When John Gierach contacted us expressing his interest in tenkara, I had no idea his interest in Japanese culture would extend so far beyond the type of fishing we were introducing here. In 2010 I had the pleasure of spending a couple of days at his home, where I learned that in college he enjoyed Japanese literature, not long after became interested in bonsai, and then even tried making his own gyotaku.
Recently I have been communicating with Kirby Wilson, a Canadian artist living in Lahti, Finland, who has mastered the technique and art of gyotaku. For those of you interested in elements of Japanese culture, especially elements of Japanese mountain culture and tenkara, I believe you’ll enjoy learning about this centuries-old form of art.
From Kirby’s site (freshcatchgyotaku.com):
“Gyotaku (gee-oh-tah-koo) is the Japanese art of making fish prints on delicate washi paper. This art form reproduces the exact features and characteristics of the actual fish. In Japanese, “gyo” translates to “fish” and “taku” translates to “stone rubbing” which refers to the technique of fish rubbing. Gyotaku began in Japan in the early 1800s as a means to measure and record a commercial fisherman’s catch.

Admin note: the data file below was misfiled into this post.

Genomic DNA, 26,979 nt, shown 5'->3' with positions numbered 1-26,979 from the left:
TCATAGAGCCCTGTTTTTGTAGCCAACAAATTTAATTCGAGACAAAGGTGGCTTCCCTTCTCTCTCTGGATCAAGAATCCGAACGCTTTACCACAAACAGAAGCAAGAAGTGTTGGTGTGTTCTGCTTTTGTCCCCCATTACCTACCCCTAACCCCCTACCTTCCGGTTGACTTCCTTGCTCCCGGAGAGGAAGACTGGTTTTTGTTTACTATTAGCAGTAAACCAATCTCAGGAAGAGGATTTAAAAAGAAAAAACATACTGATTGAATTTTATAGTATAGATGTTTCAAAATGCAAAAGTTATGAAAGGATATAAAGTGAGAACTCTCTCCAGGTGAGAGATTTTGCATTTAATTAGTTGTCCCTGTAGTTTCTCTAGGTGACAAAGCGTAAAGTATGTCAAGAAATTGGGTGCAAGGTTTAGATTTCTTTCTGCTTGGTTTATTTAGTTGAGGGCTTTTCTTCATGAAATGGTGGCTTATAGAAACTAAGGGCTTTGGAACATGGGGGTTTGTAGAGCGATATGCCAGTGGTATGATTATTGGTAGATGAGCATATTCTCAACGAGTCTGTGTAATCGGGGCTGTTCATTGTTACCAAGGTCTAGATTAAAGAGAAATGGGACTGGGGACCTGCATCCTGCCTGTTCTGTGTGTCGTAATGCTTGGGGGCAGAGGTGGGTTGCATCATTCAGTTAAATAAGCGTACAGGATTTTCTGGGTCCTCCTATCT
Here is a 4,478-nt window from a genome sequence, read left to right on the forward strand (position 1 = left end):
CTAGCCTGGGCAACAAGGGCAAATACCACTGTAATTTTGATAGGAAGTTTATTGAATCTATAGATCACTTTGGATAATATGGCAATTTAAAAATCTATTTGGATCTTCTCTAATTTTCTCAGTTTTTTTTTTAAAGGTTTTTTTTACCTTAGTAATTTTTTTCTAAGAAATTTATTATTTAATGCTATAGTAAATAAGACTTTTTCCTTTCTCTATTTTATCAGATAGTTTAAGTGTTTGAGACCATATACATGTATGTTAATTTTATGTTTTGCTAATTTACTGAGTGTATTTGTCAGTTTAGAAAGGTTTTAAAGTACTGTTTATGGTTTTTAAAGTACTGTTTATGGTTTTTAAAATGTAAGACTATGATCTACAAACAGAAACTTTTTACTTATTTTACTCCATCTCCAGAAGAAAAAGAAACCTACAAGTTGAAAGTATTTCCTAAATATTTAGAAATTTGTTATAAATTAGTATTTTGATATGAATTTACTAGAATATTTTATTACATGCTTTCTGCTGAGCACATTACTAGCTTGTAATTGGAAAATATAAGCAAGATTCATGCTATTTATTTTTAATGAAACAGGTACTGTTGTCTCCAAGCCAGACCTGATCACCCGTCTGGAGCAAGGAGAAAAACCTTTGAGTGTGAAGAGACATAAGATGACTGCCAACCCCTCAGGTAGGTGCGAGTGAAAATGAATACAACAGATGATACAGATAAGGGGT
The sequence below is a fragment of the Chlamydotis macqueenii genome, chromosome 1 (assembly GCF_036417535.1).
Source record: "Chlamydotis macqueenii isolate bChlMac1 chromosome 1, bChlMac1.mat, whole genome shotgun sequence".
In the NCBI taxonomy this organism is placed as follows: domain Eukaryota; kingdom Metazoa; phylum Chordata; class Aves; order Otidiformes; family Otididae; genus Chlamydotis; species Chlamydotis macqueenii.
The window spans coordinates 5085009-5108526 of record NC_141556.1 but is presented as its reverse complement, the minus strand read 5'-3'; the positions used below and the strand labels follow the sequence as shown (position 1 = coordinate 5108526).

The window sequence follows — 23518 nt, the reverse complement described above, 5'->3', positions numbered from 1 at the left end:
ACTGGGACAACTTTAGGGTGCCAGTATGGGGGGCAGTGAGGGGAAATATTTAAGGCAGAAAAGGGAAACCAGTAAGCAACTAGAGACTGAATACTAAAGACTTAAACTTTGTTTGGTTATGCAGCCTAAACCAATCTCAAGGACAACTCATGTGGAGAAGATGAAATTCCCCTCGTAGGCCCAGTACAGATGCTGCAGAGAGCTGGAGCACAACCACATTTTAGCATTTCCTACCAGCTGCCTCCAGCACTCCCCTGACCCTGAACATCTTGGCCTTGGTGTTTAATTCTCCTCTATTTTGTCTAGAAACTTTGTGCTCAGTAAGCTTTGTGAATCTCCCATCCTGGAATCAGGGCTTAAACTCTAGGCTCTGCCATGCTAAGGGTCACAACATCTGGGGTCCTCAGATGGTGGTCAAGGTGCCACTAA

Today gyotaku has evolved into an art form. I start by inking the freshly caught fish with a nontoxic, water-soluble ink, then the Japanese washi paper is placed on the fish and is hand-rubbed. After removal of the paper, the eye is hand-painted bringing the gyotaku to life. I hand color many of my monotone rubbings but also do rubbings using colored ink resulting in a scale-by-scale likeness of the fish. My “chop” or hanko with my signature are added to complete the artwork. Each print is a one-of-a-kind-original
Today, Gyotaku is an alternative to taxidermy and mounting fish, and has become a recognized form of fine art. It’s also agreat way for me to share memories of fun days on the water with friends.”
Who knows? Maybe some tenkara anglers back in the day may have even indulged in this art form. The commercial fisherman referred to above are most likely ocean fisherman and those living in the townships. Although we’ll never know whose hands pressed the fish agains the paper there are some pretty old gyotaku in the mountains of Japan.
I love the nuances in Japanese fishing culture. Making a rubbing of a fish caught instead of hanging it on the wall means you still get to eat the fish. That just makes more sense to me.
Thanks for the introduction to yet another wonderful artform.